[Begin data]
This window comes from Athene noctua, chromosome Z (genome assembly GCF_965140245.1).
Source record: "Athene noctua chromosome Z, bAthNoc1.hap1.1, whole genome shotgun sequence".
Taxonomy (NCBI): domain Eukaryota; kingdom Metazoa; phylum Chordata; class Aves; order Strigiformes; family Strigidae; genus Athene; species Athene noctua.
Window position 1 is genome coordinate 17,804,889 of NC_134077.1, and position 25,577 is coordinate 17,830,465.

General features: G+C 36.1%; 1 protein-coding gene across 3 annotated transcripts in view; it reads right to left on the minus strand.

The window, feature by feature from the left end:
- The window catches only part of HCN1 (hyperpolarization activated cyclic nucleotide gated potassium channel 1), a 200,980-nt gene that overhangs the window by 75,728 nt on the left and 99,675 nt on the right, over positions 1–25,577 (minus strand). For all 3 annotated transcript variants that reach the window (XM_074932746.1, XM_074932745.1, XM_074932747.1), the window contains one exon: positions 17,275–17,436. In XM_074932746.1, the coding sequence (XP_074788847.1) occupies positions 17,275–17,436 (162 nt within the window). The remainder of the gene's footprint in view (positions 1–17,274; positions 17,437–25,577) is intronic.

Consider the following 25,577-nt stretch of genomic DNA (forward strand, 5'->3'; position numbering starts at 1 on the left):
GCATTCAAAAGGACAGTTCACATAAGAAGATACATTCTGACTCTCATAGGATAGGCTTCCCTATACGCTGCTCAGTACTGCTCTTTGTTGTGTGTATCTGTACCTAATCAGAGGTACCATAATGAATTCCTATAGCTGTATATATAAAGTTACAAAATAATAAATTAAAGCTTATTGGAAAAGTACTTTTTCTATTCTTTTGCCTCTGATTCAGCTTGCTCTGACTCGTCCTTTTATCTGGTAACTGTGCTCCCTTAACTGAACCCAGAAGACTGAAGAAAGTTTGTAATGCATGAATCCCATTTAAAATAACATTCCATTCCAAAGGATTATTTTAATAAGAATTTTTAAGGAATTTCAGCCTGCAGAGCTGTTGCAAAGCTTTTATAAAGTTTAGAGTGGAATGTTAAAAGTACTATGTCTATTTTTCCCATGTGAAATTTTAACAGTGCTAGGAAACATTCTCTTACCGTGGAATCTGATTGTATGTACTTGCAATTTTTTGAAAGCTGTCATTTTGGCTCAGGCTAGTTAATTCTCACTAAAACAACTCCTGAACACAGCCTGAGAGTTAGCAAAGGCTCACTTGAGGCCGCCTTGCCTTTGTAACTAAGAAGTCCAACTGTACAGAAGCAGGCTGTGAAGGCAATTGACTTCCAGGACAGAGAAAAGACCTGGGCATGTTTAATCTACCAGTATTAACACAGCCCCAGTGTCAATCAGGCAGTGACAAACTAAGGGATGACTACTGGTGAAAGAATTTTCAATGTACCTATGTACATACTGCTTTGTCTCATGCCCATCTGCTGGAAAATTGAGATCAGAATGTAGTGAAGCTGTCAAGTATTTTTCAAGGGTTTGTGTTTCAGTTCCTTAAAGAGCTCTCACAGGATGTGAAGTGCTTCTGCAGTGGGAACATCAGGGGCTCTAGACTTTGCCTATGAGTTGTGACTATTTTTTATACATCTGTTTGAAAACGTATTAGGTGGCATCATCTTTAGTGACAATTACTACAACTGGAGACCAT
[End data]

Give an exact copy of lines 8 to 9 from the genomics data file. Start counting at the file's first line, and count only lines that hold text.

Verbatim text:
Consider the following 25,577-nt stretch of genomic DNA (forward strand, 5'->3'; position numbering starts at 1 on the left):
GCATTCAAAAGGACAGTTCACATAAGAAGATACATTCTGACTCTCATAGGATAGGCTTCCCTATACGCTGCTCAGTACTGCTCTTTGTTGTGTGTATCTGTACCTAATCAGAGGTACCATAATGAATTCCTATAGCTGTATATATAAAGTTACAAAATAATAAATTAAAGCTTATTGGAAAAGTACTTTTTCTATTCTTTTGCCTCTGATTCAGCTTGCTCTGACTCGTCCTTTTATCTGGTAACTGTGCTCCCTTAACTGAACCCAGAAGACTGAAGAAAGTTTGTAATGCATGAATCCCATTTAAAATAACATTCCATTCCAAAGGATTATTTTAATAAGAATTTTTAAGGAATTTCAGCCTGCAGAGCTGTTGCAAAGCTTTTATAAAGTTTAGAGTGGAATGTTAAAAGTACTATGTCTATTTTTCCCATGTGAAATTTTAACAGTGCTAGGAAACATTCTCTTACCGTGGAATCTGATTGTATGTACTTGCAATTTTTTGAAAGCTGTCATTTTGGCTCAGGCTAGTTAATTCTCACTAAAACAACTCCTGAACACAGCCTGAGAGTTAGCAAAGGCTCACTTGAGGCCGCCTTGCCTTTGTAACTAAGAAGTCCAACTGTACAGAAGCAGGCTGTGAAGGCAATTGACTTCCAGGACAGAGAAAAGACCTGGGCATGTTTAATCTACCAGTATTAACACAGCCCCAGTGTCAATCAGGCAGTGACAAACTAAGGGATGACTACTGGTGAAAGAATTTTCAATGTACCTATGTACATACTGCTTTGTCTCATGCCCATCTGCTGGAAAATTGAGATCAGAATGTAGTGAAGCTGTCAAGTATTTTTCAAGGGTTTGTGTTTCAGTTCCTTAAAGAGCTCTCACAGGATGTGAAGTGCTTCTGCAGTGGGAACATCAGGGGCTCTAGACTTTGCCTATGAGTTGTGACTATTTTTTATACATCTGTTTGAAAACGTATTAGGTGGCATCATCTTTAGTGACAATTACTACAACTGGAGACCAT